Large, buried glacial moraines revealed by TOPAS sub-bottom profiling, South Orkney Islands, South Atlantic Ocean
Subglacial and ice-marginal landforms produced during the Last Glacial Maximum and subsequent regional deglaciation become progressively more buried, especially when postglacial sedimentation rates are high. Sub-bottom profiling is usually used to examine the stratigraphy of submarine glacial deposits, but is only rarely exploited to visualize the topography beneath postglacial infill. By picking and gridding the basal reflector from a relatively dense network (spacing of <1.5 km) of TOPAS parametric sub-bottom profiles, we visualize both the modern seafloor of Orwell Trough, South Orkney (SO) Islands, and reconstruct the glacial landforms buried beneath up to c. 54 m of subsequent fine-grained sedimentation (Fig. 1). Based on accompanying sedimentological evidence and the shallow acoustic stratigraphy, the basal reflector is interpreted as the upper surface of either a subglacial till or coarse-grained ice-proximal debris (Fig. 1d).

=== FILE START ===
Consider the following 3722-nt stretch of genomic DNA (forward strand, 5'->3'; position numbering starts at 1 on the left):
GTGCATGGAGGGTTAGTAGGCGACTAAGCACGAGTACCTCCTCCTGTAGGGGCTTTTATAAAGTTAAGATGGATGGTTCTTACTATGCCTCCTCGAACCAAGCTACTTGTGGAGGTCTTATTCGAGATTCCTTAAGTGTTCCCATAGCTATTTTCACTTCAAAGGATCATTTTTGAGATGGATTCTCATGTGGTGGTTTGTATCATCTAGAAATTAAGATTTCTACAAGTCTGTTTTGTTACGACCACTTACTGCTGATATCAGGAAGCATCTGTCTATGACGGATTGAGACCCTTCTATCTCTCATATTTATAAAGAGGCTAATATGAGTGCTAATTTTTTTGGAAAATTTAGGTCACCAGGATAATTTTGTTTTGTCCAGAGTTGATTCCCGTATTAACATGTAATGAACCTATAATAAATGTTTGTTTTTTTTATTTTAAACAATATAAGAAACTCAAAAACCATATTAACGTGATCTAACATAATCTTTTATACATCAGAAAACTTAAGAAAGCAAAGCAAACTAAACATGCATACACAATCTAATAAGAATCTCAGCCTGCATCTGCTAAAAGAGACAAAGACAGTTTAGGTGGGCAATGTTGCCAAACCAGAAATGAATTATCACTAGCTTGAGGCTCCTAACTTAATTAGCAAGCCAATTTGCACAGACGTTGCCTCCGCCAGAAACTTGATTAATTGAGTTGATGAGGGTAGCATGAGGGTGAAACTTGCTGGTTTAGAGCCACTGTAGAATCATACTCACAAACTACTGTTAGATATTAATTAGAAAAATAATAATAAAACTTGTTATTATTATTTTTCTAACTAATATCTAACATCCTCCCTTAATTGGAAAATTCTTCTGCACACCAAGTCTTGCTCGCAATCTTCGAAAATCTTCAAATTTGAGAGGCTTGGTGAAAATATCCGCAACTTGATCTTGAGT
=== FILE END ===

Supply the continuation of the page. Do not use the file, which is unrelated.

Authors: Dickens, William A., Graham, A. G. C., Smith, James A., Dowdeswell, J. A.
Editors: Dowdeswell, J.A., Canals, M., Jakobsson, M., Todd, B.J., Dowdeswell, E.K., Hogan, K.A.
In: Dowdeswell, J.A., Canals, M., Jakobsson, M., Todd, B.J., Dowdeswell, E.K., Hogan, K.A. (eds.). Atlas of submarine glacial landforms: modern, Quaternary and ancient, London, Geological Society of London, 251-252.